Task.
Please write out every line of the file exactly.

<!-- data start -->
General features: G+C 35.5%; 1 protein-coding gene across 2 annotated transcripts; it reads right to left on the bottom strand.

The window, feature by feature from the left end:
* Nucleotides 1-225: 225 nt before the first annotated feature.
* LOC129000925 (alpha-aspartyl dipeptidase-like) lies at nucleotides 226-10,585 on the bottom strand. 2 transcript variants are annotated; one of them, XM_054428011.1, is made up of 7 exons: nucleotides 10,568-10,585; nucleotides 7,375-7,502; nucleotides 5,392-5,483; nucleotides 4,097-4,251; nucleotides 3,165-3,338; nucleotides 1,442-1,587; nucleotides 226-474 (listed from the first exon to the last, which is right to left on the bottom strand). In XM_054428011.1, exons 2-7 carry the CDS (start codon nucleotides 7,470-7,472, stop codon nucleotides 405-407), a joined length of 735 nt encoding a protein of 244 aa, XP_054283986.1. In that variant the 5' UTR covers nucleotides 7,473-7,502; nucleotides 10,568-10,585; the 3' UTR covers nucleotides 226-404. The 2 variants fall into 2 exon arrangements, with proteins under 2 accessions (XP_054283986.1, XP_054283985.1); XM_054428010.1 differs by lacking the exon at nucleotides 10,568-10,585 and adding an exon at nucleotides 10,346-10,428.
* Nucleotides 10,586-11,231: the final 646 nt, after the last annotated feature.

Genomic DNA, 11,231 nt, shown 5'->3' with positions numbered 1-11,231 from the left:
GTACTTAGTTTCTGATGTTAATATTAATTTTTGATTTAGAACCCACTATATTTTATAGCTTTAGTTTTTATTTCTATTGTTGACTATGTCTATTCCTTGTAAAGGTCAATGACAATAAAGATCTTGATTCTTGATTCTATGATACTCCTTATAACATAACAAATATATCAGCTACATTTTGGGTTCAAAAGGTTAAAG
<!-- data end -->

General features: G+C 35.5%; 1 protein-coding gene across 2 annotated transcripts; it reads right to left on the bottom strand.

The window, feature by feature from the left end:
* Nucleotides 1-225: 225 nt before the first annotated feature.
* LOC129000925 (alpha-aspartyl dipeptidase-like) lies at nucleotides 226-10,585 on the bottom strand. 2 transcript variants are annotated; one of them, XM_054428011.1, is made up of 7 exons: nucleotides 10,568-10,585; nucleotides 7,375-7,502; nucleotides 5,392-5,483; nucleotides 4,097-4,251; nucleotides 3,165-3,338; nucleotides 1,442-1,587; nucleotides 226-474 (listed from the first exon to the last, which is right to left on the bottom strand). In XM_054428011.1, exons 2-7 carry the CDS (start codon nucleotides 7,470-7,472, stop codon nucleotides 405-407), a joined length of 735 nt encoding a protein of 244 aa, XP_054283986.1. In that variant the 5' UTR covers nucleotides 7,473-7,502; nucleotides 10,568-10,585; the 3' UTR covers nucleotides 226-404. The 2 variants fall into 2 exon arrangements, with proteins under 2 accessions (XP_054283986.1, XP_054283985.1); XM_054428010.1 differs by lacking the exon at nucleotides 10,568-10,585 and adding an exon at nucleotides 10,346-10,428.
* Nucleotides 10,586-11,231: the final 646 nt, after the last annotated feature.

Genomic DNA, 11,231 nt, shown 5'->3' with positions numbered 1-11,231 from the left:
GTACTTAGTTTCTGATGTTAATATTAATTTTTGATTTAGAACCCACTATATTTTATAGCTTTAGTTTTTATTTCTATTGTTGACTATGTCTATTCCTTGTAAAGGTCAATGACAATAAAGATCTTGATTCTTGATTCTATGATACTCCTTATAACATAACAAATATATCAGCTACATTTTGGGTTCAAAAGGTTAAAG